Coupled with only two European carriers operating out of KLIA – KLM and Lufthansa, AirAsia's chief Tony Fernandes has argued that KLIA is afterall not an aviation hub in the region due to the lack of connectivity or airlines operating there apart from the fact its passengers fly point-to-point and don't need interlining facilities.
5. Why is KLIA not expanded instead when MAS and other foreign airlines could hardly utilize the entire airport capacity till today? If AirAsia moves to Labu, I believe KLIA’s aviation role will be significantly reduced.
6. They called it “KLIA East @ Labu”. But it is not a second major terminal within KLIA. In fact, it is completely out of Selangor state (KLIA in Sepang is part of Selangor).
Can anyone clarify why build a separate terminal and replicate existing KLIA facilities such as the runway, control tower, CIQ, security, hangars and maintenance, fuel storage, etc in Labu that is just 10km away from KLIA?
7. If it is not “physically intact” with KLIA, thus the IATA would give it a separate code and count the number of arrivals separately. So are we ready to see KLIA with 27 million passengers this year having less than 20 million next year if AirAsia moves out immediately?
8. How would you tell a confused foreigner that we have two airports with the name “KLIA”?
9. A lot of money has been spent on upgrading the current LCCT. What would it turn into if AirAsia moves to Labu?
10. Why isolate AirAsia from Malaysia Airlines (MAS) and other foreign airlines that still land at KLIA?
11. Will there be airport taxes at Labu and who will charge them? And who would run the new CIQ at Labu?
12. Why do we need to take a connecting train or bus to KLIA Labu in order to take AirAsia back to hometown after a long and tired flight from London? I would rather travel via Aerotrain internally within KLIA than to go out of the arrival hall to take ERL to Labu.
13. Why do we build such important facility away from Klang Valley urban centres such as Ampang, Petaling Jaya, Shah Alam and Klang?
14. I believe MAHB will be very dependant of AirAsia in terms of bringing substantial traffic to KLIA. But why MAHB hasn’t willingly persuaded AirAsia to build their own terminal within KLIA instead?
15. Why are conglomerate Sime Darby Bhd and AirAsia Bhd getting involved in airport concession development and management which is outside their core businesses?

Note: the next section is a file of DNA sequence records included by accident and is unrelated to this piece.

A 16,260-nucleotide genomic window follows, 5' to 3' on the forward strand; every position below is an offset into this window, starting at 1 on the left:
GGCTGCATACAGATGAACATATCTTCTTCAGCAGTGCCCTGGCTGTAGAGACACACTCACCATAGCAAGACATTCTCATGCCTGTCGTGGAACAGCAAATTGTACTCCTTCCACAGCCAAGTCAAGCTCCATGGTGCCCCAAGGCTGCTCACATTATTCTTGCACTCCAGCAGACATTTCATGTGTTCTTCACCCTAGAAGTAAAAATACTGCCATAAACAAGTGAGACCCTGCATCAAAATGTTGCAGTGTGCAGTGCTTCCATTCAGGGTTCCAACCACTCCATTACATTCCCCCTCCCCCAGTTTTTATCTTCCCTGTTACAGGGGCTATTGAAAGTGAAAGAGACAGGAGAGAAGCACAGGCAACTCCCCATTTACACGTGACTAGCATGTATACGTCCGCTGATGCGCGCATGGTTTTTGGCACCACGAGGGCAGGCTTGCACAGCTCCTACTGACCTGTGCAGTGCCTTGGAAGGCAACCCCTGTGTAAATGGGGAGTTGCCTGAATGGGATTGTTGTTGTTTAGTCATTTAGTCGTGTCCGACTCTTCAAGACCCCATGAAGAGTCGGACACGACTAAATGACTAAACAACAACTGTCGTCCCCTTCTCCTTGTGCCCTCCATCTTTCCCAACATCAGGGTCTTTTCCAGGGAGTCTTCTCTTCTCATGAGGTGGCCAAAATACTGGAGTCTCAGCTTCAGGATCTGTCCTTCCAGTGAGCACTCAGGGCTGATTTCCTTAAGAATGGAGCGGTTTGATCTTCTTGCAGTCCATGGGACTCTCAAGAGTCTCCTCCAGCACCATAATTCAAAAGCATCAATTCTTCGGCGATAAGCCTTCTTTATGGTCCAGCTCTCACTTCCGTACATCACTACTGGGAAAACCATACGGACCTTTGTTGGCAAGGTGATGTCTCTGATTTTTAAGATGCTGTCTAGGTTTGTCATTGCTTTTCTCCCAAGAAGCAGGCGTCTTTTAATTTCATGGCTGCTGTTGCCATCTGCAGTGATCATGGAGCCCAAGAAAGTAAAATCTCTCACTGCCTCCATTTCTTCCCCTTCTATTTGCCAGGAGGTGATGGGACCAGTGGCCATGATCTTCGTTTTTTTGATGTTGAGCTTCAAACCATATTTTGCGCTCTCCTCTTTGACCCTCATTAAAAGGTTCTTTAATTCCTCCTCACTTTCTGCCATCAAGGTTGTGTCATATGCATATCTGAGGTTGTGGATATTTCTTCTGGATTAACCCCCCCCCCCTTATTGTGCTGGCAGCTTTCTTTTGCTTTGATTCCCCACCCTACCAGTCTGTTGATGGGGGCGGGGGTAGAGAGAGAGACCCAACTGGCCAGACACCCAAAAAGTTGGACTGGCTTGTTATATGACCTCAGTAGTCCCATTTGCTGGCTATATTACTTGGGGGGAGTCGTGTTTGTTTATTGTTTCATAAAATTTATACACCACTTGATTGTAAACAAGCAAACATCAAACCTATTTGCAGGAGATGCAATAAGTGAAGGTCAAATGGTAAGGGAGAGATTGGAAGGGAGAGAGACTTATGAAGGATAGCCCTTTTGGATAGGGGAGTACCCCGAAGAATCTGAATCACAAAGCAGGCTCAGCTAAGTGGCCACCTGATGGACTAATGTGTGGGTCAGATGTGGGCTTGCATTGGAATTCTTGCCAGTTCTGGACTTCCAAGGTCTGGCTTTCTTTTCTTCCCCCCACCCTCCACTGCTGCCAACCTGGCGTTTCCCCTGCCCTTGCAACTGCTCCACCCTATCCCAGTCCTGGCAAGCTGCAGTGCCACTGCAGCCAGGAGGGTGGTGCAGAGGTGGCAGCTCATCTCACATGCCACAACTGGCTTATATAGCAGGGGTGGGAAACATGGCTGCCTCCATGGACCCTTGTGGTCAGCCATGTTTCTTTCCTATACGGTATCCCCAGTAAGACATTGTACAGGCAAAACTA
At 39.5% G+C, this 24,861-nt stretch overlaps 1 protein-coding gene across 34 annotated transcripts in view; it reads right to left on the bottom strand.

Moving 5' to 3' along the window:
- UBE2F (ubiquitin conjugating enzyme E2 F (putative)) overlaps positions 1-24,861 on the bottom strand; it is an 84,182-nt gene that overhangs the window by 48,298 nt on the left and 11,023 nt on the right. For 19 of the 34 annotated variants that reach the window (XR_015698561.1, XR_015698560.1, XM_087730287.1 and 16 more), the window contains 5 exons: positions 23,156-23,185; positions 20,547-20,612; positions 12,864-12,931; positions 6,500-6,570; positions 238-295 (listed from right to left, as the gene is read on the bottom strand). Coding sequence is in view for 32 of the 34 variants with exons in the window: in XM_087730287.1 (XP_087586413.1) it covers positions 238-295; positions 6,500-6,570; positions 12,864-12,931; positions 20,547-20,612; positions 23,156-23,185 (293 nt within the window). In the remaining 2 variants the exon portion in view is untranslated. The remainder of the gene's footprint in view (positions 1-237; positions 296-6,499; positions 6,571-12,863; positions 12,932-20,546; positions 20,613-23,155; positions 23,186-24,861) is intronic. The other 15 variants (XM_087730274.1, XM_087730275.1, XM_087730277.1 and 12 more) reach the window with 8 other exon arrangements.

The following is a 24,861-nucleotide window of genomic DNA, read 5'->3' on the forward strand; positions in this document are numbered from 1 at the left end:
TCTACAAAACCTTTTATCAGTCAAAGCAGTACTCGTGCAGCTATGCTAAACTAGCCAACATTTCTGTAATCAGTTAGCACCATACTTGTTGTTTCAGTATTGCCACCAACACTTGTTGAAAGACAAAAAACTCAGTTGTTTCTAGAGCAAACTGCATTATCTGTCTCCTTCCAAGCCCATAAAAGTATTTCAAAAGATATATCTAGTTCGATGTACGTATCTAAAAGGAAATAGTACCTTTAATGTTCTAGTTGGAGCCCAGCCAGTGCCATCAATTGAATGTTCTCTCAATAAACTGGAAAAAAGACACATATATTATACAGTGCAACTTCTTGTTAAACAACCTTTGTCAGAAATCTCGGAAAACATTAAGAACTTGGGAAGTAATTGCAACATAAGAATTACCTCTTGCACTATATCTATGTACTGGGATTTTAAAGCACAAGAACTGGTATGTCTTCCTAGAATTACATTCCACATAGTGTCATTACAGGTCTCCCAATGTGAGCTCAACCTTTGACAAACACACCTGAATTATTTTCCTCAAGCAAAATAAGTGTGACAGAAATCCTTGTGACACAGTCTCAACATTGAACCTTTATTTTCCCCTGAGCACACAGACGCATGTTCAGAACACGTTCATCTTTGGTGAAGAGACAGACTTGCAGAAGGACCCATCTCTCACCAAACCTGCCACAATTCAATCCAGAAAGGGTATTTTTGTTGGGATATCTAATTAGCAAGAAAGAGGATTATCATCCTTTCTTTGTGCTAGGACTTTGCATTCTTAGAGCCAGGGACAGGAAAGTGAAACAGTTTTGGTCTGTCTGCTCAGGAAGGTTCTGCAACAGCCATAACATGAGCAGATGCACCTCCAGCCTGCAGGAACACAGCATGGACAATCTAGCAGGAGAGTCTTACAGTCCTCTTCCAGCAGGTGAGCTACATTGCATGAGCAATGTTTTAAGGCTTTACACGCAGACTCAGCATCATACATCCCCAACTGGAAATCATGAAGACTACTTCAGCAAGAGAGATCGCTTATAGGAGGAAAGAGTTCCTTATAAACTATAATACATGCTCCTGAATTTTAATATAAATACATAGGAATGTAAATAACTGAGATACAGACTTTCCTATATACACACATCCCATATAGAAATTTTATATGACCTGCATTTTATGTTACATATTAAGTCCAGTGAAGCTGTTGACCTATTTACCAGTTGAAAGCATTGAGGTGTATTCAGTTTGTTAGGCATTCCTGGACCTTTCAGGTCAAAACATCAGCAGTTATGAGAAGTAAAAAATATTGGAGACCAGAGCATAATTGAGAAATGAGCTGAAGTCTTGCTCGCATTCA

16. A local newspaper reported that the ground-breaking for the Labu terminal will start as early as this month. Why such a hurry? I’m sure we’re not gonna cook instant noodle here.
The recent decision by the Malaysian government seems to be a win win situation for MAS and AirAsia. MAS gets the whole KLIA for herself while AirAsia gets its own terminal to fulfill their long time dreams.
As you can see, both airlines will monopolise their respective terminals, and yet they would not share common facilities.
*** *** ***
My suggestions to MAHB are as follows:
a) Build Main Terminal 2 or LCCT, preferably near to current Main Terminal, to cater to low-cost carriers like AirAsia; or
b) Sell a plot of land within KLIA to AirAsia for them to design their own terminal, as long as it could integrate well with MAHB’s masterplan for KLIA. MAHB could invite or AirAsia could appoint Sime Darby to build a world-class terminal for them.
Then, MAHB can lease and rent existing KLIA facilities to AirAsia, but the fact is AirAsia doesn’t like paying landing fees to MAHB; or
c) Build Satellite 2 next to Satellite 1. Satellite 2 focused on all domestic flights while Satellite 1 focused on all international flights.
Once either one is completed, link them up to Main Terminal with existing KLIA Aerotrain and ERL.
It is ridiculous comparing the distance between London's airports and ours because first of all London is supercrowded whereas there’s only two European airlines and a handful of Asian carriers flying frequently into KLIA. I think we don’t need to split airports unless until we are London of Asia.
*** *** ***
The facts and figures above are based on credible local media reports. The author is not to be held responsible for any distortion of information provided above. The author is an urban development commentator-cum-researcher at Skyscrapercity (SSC) Malaysia. He can be contacted at firstname.lastname@example.org.